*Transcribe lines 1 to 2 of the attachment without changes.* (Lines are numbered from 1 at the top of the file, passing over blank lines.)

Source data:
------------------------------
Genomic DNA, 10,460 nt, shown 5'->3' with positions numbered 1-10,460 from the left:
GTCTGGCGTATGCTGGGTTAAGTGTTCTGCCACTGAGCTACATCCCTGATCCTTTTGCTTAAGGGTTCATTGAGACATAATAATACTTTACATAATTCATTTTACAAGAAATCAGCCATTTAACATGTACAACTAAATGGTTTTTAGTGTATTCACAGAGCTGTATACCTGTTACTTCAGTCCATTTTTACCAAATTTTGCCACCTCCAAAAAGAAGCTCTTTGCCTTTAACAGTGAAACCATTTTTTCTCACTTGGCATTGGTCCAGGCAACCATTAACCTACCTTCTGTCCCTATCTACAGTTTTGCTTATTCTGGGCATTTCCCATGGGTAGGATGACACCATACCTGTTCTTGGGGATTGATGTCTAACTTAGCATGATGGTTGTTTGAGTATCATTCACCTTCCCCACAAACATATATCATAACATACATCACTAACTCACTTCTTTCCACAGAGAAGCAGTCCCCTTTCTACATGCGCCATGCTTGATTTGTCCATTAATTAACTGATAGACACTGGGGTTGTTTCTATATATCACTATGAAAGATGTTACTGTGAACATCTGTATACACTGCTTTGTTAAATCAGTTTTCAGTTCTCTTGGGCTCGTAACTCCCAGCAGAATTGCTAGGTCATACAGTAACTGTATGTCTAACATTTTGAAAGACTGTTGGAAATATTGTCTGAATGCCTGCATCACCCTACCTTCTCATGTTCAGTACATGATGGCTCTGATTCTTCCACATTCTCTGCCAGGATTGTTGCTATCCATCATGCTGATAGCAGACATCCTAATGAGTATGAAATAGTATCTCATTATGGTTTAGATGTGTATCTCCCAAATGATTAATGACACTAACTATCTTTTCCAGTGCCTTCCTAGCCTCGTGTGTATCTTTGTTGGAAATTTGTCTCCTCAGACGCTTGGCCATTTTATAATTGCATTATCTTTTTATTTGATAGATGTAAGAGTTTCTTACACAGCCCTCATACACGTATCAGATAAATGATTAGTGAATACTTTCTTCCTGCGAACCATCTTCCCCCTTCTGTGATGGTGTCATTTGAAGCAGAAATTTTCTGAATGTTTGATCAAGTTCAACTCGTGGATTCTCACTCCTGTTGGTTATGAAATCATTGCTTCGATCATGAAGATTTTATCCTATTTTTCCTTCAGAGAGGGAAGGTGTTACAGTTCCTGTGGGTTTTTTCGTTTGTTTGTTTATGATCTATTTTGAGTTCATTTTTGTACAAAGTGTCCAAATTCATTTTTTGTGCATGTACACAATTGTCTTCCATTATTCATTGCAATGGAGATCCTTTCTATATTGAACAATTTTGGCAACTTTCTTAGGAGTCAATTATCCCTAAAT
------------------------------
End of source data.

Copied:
Genomic DNA, 10,460 nt, shown 5'->3' with positions numbered 1-10,460 from the left:
GTCTGGCGTATGCTGGGTTAAGTGTTCTGCCACTGAGCTACATCCCTGATCCTTTTGCTTAAGGGTTCATTGAGACATAATAATACTTTACATAATTCATTTTACAAGAAATCAGCCATTTAACATGTACAACTAAATGGTTTTTAGTGTATTCACAGAGCTGTATACCTGTTACTTCAGTCCATTTTTACCAAATTTTGCCACCTCCAAAAAGAAGCTCTTTGCCTTTAACAGTGAAACCATTTTTTCTCACTTGGCATTGGTCCAGGCAACCATTAACCTACCTTCTGTCCCTATCTACAGTTTTGCTTATTCTGGGCATTTCCCATGGGTAGGATGACACCATACCTGTTCTTGGGGATTGATGTCTAACTTAGCATGATGGTTGTTTGAGTATCATTCACCTTCCCCACAAACATATATCATAACATACATCACTAACTCACTTCTTTCCACAGAGAAGCAGTCCCCTTTCTACATGCGCCATGCTTGATTTGTCCATTAATTAACTGATAGACACTGGGGTTGTTTCTATATATCACTATGAAAGATGTTACTGTGAACATCTGTATACACTGCTTTGTTAAATCAGTTTTCAGTTCTCTTGGGCTCGTAACTCCCAGCAGAATTGCTAGGTCATACAGTAACTGTATGTCTAACATTTTGAAAGACTGTTGGAAATATTGTCTGAATGCCTGCATCACCCTACCTTCTCATGTTCAGTACATGATGGCTCTGATTCTTCCACATTCTCTGCCAGGATTGTTGCTATCCATCATGCTGATAGCAGACATCCTAATGAGTATGAAATAGTATCTCATTATGGTTTAGATGTGTATCTCCCAAATGATTAATGACACTAACTATCTTTTCCAGTGCCTTCCTAGCCTCGTGTGTATCTTTGTTGGAAATTTGTCTCCTCAGACGCTTGGCCATTTTATAATTGCATTATCTTTTTATTTGATAGATGTAAGAGTTTCTTACACAGCCCTCATACACGTATCAGATAAATGATTAGTGAATACTTTCTTCCTGCGAACCATCTTCCCCCTTCTGTGATGGTGTCATTTGAAGCAGAAATTTTCTGAATGTTTGATCAAGTTCAACTCGTGGATTCTCACTCCTGTTGGTTATGAAATCATTGCTTCGATCATGAAGATTTTATCCTATTTTTCCTTCAGAGAGGGAAGGTGTTACAGTTCCTGTGGGTTTTTTCGTTTGTTTGTTTATGATCTATTTTGAGTTCATTTTTGTACAAAGTGTCCAAATTCATTTTTTGTGCATGTACACAATTGTCTTCCATTATTCATTGCAATGGAGATCCTTTCTATATTGAACAATTTTGGCAACTTTCTTAGGAGTCAATTATCCCTAAAT